By Philip Reeves
Obesity and Type 2 diabetes occur in the United States at alarming rates. Many nutritionists and health care professionals are convinced that these conditions are caused in large part by recent changes in our diet and to reduced physical activity.
Some believe that the major change in the diet related to these problems is an increase in the availability and consumption of fructose, a simple sugar that makes up half of sucrose (table sugar), and high-fructose corn syrup (HFCS). Over the past 30 years, consumer consumption of caloric sweeteners in the form of sucrose and HFCS has increased from about 6 ounces to 8 ounces /person/day. Consumption of HFCS containing free fructose increased from zero to 3 ounces/person/day, in the same period, while the use of sucrose decreased. We now consume as much HFCS as we do sucrose.
Most commercial HFCS added to foods contains either 42% free fructose and 55% free glucose or 55% free fructose and 42% free glucose, depending on its use. In comparison, sucrose contains 50% fructose and 50% glucose. HFCS is used extensively in soft drinks, fruit drinks, baked goods, and many other manufactured food products. A 12-fluid ounce sweetened soft drink, for example, contains about 1.3 ounces of corn syrup, which replaces a similar amount of sucrose that was used almost exclusively in these beverages before the 1970s.
HFCS is made from natural cornstarch by using an enzyme to convert the starch to glucose. Then some of the glucose is converted to fructose with another enzyme. The finished product contains a mixture of free glucose and free fructose in the proportions listed above. Manufacturers like to use HFCS in food processing because it mixes well with most types of food ingredients. It also lends soft texture and browning ability to cookies and other baked goods, and it is less expensive than sugar.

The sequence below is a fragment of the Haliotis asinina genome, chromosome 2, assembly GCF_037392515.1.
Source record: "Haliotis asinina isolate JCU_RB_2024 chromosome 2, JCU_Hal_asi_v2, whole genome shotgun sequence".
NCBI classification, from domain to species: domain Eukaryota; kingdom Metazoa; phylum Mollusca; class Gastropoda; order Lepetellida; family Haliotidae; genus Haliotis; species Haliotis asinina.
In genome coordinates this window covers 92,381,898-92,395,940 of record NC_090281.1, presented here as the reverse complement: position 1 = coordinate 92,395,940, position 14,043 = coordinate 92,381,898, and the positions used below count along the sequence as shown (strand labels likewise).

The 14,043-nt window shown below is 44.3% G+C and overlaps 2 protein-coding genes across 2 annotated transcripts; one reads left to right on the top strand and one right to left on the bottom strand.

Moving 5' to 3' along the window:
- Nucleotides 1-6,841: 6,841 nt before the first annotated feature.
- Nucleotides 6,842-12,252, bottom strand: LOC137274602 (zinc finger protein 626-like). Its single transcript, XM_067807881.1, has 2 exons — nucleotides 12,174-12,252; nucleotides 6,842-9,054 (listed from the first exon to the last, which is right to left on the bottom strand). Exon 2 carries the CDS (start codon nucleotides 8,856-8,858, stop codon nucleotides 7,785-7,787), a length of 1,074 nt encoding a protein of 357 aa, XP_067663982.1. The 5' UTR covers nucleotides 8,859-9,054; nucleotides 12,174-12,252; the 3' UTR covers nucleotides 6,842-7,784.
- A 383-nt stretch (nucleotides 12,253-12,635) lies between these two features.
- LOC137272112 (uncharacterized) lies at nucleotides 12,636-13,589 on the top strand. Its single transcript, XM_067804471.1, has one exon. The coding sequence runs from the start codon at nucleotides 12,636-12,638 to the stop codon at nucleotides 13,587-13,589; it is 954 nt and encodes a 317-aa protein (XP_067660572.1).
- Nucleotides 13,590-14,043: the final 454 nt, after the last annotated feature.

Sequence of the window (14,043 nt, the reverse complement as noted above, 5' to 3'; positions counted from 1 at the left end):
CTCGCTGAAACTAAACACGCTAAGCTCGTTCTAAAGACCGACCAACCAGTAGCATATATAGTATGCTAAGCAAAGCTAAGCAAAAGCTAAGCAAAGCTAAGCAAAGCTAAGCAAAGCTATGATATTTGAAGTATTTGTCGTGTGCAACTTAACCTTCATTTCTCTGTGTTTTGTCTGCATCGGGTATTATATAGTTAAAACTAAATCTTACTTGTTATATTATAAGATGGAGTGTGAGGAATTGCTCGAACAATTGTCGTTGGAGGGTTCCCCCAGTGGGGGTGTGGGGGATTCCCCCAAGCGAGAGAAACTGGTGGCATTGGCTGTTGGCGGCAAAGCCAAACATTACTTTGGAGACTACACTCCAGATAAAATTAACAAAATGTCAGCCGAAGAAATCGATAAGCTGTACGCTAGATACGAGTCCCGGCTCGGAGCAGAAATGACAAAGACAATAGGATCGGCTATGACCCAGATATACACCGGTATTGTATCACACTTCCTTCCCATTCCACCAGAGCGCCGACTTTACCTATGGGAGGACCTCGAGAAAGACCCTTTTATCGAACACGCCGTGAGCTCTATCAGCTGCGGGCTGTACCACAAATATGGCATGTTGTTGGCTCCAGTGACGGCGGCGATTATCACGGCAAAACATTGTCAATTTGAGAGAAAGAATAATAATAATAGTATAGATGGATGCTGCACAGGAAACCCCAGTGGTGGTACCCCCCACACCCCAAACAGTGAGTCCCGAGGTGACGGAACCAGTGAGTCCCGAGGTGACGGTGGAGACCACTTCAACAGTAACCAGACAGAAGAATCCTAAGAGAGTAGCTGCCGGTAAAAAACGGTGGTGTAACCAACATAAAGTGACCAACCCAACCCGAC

Some health care professionals believe that the connection between high fructose consumption and obesity and Type-2 diabetes involves the way fructose is broken down in the body. After fructose is absorbed into the body from the intestine, it is carried to the liver and made into smaller sugars that can readily form fats. Thus, the more fructose you consume the more is forced into fat. As the fat builds up in the blood, they begin to impair the actions of insulin, which normally signals the body to use glucose to produce energy. It is thought that such suppression over time makes the body resistant to insulin. As a result, glucose builds up in the blood, initiating Type-2 diabetes.
Although there is strong evidence from studies with laboratory animals that feeding fructose can cause chronic increases in blood lipids, the effects are not that clear in humans. Some short-term human studies have shown increases in blood cholesterol and undesirable changes in cardiovascular risk factors when subjects were fed fructose at the level of 15% of their daily calories. For a person eating 2,000 calories per day, this would amount to about 2.6 ounces of fructose (or 3½ twelve fluid-ounce cans of sweetened soft drink). However, other studies have shown no effects of fructose consumption on blood triglycerides and cholesterol. Thus, more long-term human studies are needed to settle this issue.
In the meantime, moderation is one of the keys to good dietary practices. For dietary carbohydrates, the new 2005 USDA Dietary Guidelines (http://www.health.gov/dietaryguidelines/dga2005/document/) recommends that individuals choose fiber-rich fruits, vegetables, and whole grains often, and choose and prepare foods and beverages with little added sugars or caloric sweeteners.